Published: June 30, 2009
Updated: June 30, 2009
Parents can find themselves in an uncomfortable position when their child who has had a chronic disease reaches late adolescence and young adulthood, or when their child may be diagnosed with an "adult" disease.
The doctor that has served their child for so long may no longer feel comfortable managing these medical conditions. At the same time, the child may not readily be accepted into the adult medical world because his or her chronic disease is less common in adults. That's where transitional health care providers can be helpful.
Jane Trinh, MD, of Duke Med/Peds Primary Care describes transitional health care and answers common questions about it.
-- Dennis Clements MD, PhD, MPH
More parents are learning that their children have “aged out” of the pediatric health care system. Their adolescent or young adult has developed “adult” problems and is “too old” to be followed by their pediatrician. However, for years they have seen the pediatric subspecialists for the management of the specific chronic disease.
The transition to finding health care that is adult-oriented, but also knowledgeable about childhood illnesses, has become a challenge for many families.
Transition health care is the purposeful movement of adolescents and young adults with chronic physical and medical conditions from child-centered to adult-oriented health care.
One goal of Healthy People 2010 is to provide uninterrupted services to young adults with chronic conditions as they transition from pediatric to adult health care. Healthy People 2010 is a set of health objectives designed to identify the most significant preventable threats to health and to establish national goals to reduce these threats, and is managed by the U.S. Department of Health and Human Services.
Almost 20 percent of children have a chronic physical, emotional, behavioral, or developmental condition. Examples include asthma, diabetes, congenital heart disease, cystic fibrosis, spina bifida, cerebral palsy, and more.
Nearly half a million children with special care needs become adults every year.
Amazingly, over the past three decades, the life expectancy of children with chronic illnesses has increased dramatically, with over 90 percent of such children surviving beyond their 20th birthday. For example, less than one-third of patients with spina bifida survived beyond age 20 in the 1970s and more than 80 percent do now.
All adults with special health care needs deserve an adult-focused primary care physician. This is to ensure that just as children receive optimal primary care in a medical practice experienced in the care of children, adults too benefit from receiving care from physicians who are trained and experienced in adult medicine. The most successful transition requires communication and collaboration among primary care specialists, subspecialists, young adult patients, and their families.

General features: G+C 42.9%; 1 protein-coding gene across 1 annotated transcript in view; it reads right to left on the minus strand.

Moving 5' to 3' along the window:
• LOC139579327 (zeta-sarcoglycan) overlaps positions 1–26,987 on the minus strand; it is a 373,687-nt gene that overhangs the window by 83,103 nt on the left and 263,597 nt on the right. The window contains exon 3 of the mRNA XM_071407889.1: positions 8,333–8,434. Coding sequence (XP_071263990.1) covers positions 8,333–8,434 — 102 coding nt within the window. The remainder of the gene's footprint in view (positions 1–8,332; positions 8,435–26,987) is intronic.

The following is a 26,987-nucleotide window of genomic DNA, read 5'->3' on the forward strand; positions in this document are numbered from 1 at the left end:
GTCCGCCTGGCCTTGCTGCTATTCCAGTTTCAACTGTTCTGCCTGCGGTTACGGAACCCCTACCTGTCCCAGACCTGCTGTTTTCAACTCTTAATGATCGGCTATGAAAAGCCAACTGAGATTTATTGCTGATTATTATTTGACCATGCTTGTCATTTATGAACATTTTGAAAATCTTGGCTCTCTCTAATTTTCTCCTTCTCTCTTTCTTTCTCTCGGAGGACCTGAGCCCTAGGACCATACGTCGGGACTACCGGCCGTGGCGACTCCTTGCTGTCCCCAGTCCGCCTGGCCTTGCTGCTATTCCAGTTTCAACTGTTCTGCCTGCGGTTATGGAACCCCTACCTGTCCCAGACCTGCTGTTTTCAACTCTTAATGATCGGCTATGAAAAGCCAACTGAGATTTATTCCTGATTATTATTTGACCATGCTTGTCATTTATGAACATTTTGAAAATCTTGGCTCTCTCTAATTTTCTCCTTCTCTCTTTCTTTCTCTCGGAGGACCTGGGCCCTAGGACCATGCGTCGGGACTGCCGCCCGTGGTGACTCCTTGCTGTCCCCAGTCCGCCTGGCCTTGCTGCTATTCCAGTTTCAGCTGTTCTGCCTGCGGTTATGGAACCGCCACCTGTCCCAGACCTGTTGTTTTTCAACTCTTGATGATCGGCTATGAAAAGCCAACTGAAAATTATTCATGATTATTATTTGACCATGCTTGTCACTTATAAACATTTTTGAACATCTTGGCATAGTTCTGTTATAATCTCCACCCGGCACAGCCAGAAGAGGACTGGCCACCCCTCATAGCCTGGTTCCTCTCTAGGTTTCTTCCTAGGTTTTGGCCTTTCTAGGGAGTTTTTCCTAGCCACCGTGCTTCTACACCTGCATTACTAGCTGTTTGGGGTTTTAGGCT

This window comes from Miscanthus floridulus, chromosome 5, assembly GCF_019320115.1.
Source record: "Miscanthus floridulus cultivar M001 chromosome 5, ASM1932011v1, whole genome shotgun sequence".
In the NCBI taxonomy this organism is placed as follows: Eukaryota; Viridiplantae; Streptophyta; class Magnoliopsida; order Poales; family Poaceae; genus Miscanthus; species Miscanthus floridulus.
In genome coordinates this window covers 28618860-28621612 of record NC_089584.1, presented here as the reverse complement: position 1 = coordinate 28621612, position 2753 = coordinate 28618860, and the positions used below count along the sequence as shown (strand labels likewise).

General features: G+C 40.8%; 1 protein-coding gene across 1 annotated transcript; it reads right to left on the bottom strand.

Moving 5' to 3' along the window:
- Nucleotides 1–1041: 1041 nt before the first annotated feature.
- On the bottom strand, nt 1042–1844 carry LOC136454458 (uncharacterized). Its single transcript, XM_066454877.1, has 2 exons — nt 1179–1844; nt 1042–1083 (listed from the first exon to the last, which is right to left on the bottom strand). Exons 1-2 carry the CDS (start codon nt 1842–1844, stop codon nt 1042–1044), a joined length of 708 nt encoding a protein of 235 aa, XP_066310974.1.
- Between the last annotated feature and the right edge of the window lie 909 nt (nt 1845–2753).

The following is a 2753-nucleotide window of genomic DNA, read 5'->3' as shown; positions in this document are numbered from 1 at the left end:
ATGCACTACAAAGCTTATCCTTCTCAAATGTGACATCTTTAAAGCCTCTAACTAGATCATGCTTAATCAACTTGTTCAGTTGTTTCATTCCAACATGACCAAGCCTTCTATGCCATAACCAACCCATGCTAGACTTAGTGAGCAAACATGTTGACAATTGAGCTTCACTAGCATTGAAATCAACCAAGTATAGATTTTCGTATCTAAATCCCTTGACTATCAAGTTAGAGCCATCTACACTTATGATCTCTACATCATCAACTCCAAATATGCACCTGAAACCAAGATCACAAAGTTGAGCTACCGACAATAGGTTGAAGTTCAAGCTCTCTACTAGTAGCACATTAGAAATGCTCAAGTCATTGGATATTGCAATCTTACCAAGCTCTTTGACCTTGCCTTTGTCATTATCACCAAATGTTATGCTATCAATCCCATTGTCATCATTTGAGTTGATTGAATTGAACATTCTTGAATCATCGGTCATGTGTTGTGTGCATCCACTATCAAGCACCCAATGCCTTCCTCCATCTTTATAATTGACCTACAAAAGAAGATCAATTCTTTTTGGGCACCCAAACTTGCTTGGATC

Adolescents and young adults with chronic conditions share many of the same health issues and concerns as their peers without chronic conditions.
Thus, transition health care providers should be prepared to address common concerns of young people, including growth and development, sexuality, mood and other mental health disorders, substance use, and other health promoting and damaging behaviors.
Adults, including those with childhood-acquired chronic conditions, should receive adult-oriented primary health care from appropriately trained and certified providers, in adult health care settings. The primary care provider, in partnership with the patient and family, will also take responsibility for coordinating primary health care, specialty health care, and ancillary health services.
Transitioning is a process -- not an event -- and should start early, often in the preteen years. A well-timed transition from child-oriented to adult-oriented health care allows young people to optimize their ability to assume adult roles and functioning.
For many young people with special health care needs, this will mean a transfer from a child to an adult health care professional; for others, it will involve an ongoing relationship with the same provider but with a reorientation of clinical interactions to mirror the young person’s increasing maturity and emerging adulthood.
(Adapted from Washington State Adolescent HealthTransition Project presentation for young adults and parents, accessed 3/1/2009)
We have combined internal medicine and pediatrics (Med/Peds) trained physicians at Duke who are certified to provide adult-oriented primary health care to adults with childhood-acquired chronic conditions in adult health care settings.
Get more information about our adolescent health care services.
-- Jane Trinh, MD, is a physician with Duke Med/Peds Primary Care.
-- Dennis Clements, MD, PhD, MPH, is the chief of primary care pediatrics at Duke Children's Hospital.